In a study reporting the effects of magnetic therapy on fecal incontinence, 10 patients with fecal incontinence with an average age of 57 years received perineal magnetic stimulation (10 Hz and 50 Hz) twice weekly for 5 weeks. Both 10 Hz and 50 Hz stimulation significantly increased anal pressure compared to baseline rest. After treatment, anal pressure increased significantly and the score for fecal incontinence improved significantly [26].


6. Application to men’s health

Erectile dysfunction (ED), one of the male sexual dysfunctions, is defined as persistent or recurrent erections that are insufficient or unsustainable for satisfactory sexual activity. ED is the second most common sexual problem in men after premature ejaculation, and epidemiological studies indicate that it affects 30 million people in the United States. ED has a strong negative impact on self-esteem and self-confidence, can reduce the quality of life for men and their partners, and can affect all aspects of life. The pathophysiology of ED includes angiogenic, neurogenic, anatomical, hormonal, drug-induced, and / or psychogenic causes.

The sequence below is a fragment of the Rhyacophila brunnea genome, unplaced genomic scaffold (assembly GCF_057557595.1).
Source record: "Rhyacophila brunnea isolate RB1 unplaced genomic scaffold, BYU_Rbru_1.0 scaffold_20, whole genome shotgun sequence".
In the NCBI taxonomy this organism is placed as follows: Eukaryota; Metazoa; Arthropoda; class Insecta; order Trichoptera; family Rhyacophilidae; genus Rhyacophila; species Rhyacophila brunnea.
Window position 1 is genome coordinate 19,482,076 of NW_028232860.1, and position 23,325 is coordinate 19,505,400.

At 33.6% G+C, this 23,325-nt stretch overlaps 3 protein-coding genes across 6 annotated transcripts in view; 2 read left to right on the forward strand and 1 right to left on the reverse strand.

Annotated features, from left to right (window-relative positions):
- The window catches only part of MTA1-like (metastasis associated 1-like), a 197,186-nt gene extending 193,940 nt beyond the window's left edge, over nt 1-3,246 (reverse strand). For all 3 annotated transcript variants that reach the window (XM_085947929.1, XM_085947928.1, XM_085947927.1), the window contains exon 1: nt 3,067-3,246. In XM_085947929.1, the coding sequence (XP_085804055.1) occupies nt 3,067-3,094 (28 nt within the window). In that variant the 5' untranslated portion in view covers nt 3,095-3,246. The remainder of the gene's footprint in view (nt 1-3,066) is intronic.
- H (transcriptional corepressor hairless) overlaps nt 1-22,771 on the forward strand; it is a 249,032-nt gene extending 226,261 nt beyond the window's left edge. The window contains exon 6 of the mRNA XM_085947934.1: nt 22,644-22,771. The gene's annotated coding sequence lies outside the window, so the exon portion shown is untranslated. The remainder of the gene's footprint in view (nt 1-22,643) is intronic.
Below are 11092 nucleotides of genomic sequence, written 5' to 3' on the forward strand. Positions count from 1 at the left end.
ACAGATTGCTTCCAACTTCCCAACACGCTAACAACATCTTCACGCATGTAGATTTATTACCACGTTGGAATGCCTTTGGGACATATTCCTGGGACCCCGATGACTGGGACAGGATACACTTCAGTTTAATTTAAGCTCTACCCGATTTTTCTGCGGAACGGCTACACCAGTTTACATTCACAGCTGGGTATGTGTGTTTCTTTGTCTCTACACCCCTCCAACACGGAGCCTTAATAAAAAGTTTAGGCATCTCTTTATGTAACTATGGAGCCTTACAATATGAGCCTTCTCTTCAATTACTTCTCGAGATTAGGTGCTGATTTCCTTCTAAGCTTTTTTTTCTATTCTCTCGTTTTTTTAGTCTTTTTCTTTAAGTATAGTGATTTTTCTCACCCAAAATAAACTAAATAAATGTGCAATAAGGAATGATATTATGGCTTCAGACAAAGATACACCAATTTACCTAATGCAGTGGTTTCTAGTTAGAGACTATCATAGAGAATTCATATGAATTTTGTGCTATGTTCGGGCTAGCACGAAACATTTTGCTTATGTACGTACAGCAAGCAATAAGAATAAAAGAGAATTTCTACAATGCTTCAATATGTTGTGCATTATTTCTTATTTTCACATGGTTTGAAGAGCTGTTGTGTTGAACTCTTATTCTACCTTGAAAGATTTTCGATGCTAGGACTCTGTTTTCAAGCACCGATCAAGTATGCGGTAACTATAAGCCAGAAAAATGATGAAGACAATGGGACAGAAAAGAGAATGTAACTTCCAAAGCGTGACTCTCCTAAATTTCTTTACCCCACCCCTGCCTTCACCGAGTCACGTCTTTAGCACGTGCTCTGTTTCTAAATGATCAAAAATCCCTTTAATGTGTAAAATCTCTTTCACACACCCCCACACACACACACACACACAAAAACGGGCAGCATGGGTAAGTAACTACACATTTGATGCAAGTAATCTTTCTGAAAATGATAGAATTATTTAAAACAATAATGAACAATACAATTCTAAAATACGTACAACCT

Risk factors for ED include aging, diabetes, obesity and lack of exercise, cardiovascular disease and hypertension, smoking, chronic kidney disease, lower urinary tract symptoms, neurological disorders, depressive symptoms, drugs, sleep apnea syndrome, etc. As a treatment, oral preparations such as sildenafil and intraspinal injection are used. However, patients often change treatment methods due to lack of therapeutic effects and the high costs. Therefore, a therapeutic approach that emphasizes long-term satisfaction is needed.